Charlotte Brontë

Charlotte Brontë’s ‘L’Ingratitude’, a story written in French for her teacher Constantin Heger, has just been found by Brian Bracken at a museum in Charleroi.


Charlotte Brontë, 8 March 2012

A rat, weary of the life of cities, and of courts (for he had played his part in the palaces of kings and in the salons of great lords), a rat whom experience had made wise, in short, a rat who from a courtier had become a philosopher, had withdrawn to his country house (a hole in the trunk of a large young elm), where he lived as a hermit devoting all his time and care to the education of his only son. The young rat, who had not yet received those severe but salutary lessons that experience gives, was a bit thoughtless; the wise counsels of his father seemed boring to him; the shade and tranquillity of the woods, instead of calming his mind, tired him.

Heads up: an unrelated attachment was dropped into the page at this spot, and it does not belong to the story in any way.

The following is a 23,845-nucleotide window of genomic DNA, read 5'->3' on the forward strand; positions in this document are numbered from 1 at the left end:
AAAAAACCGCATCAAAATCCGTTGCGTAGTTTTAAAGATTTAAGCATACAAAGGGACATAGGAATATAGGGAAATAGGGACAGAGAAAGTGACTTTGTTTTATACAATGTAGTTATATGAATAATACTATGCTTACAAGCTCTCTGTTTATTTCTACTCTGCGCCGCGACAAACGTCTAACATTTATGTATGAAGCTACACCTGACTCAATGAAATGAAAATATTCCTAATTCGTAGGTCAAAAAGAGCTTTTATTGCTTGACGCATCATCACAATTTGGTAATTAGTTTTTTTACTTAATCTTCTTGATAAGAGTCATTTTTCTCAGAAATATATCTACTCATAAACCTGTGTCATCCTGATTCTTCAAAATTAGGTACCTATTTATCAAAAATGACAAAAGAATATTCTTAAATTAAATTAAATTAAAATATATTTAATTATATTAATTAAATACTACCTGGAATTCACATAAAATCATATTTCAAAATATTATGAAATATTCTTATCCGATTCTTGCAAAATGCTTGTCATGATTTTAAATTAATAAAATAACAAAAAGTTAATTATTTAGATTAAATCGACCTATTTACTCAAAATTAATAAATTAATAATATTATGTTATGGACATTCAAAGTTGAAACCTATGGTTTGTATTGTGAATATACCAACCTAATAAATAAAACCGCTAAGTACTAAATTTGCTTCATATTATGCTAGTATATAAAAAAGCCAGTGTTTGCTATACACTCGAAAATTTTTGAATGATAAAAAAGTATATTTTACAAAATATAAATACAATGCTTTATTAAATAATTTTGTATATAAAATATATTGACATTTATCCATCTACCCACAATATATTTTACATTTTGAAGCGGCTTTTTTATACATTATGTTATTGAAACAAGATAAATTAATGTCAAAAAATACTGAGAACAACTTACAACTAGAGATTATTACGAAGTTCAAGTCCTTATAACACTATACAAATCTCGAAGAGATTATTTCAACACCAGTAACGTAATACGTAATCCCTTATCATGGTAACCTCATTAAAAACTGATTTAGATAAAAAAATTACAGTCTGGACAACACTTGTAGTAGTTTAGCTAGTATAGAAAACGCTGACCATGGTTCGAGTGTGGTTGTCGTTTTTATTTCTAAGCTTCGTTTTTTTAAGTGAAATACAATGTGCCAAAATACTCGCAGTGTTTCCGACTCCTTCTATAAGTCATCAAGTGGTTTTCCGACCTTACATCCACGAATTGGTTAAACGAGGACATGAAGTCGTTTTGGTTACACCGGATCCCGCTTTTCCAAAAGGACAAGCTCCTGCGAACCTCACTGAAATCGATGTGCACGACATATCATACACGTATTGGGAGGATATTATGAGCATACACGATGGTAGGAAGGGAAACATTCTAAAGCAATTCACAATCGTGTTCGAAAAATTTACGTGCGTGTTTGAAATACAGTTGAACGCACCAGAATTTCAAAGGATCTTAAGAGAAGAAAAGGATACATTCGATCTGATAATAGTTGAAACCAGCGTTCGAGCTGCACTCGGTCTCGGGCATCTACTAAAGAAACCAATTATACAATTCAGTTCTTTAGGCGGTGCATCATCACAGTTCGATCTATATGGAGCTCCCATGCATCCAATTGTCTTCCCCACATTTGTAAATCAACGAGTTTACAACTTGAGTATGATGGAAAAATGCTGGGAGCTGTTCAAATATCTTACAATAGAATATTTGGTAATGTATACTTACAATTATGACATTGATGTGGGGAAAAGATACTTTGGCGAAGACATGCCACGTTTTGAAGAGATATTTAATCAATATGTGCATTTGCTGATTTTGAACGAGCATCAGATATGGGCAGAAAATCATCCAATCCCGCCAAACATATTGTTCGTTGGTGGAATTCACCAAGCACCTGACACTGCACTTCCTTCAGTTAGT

Read anywhere with the London Review of Books app, available now from the App Store for Apple devices, Google Play for Android devices and Amazon for your Kindle Fire.

Sign up to our newsletter

For highlights from the latest issue, our archive and the blog, as well as news, events and exclusive promotions.

Newsletter Preferences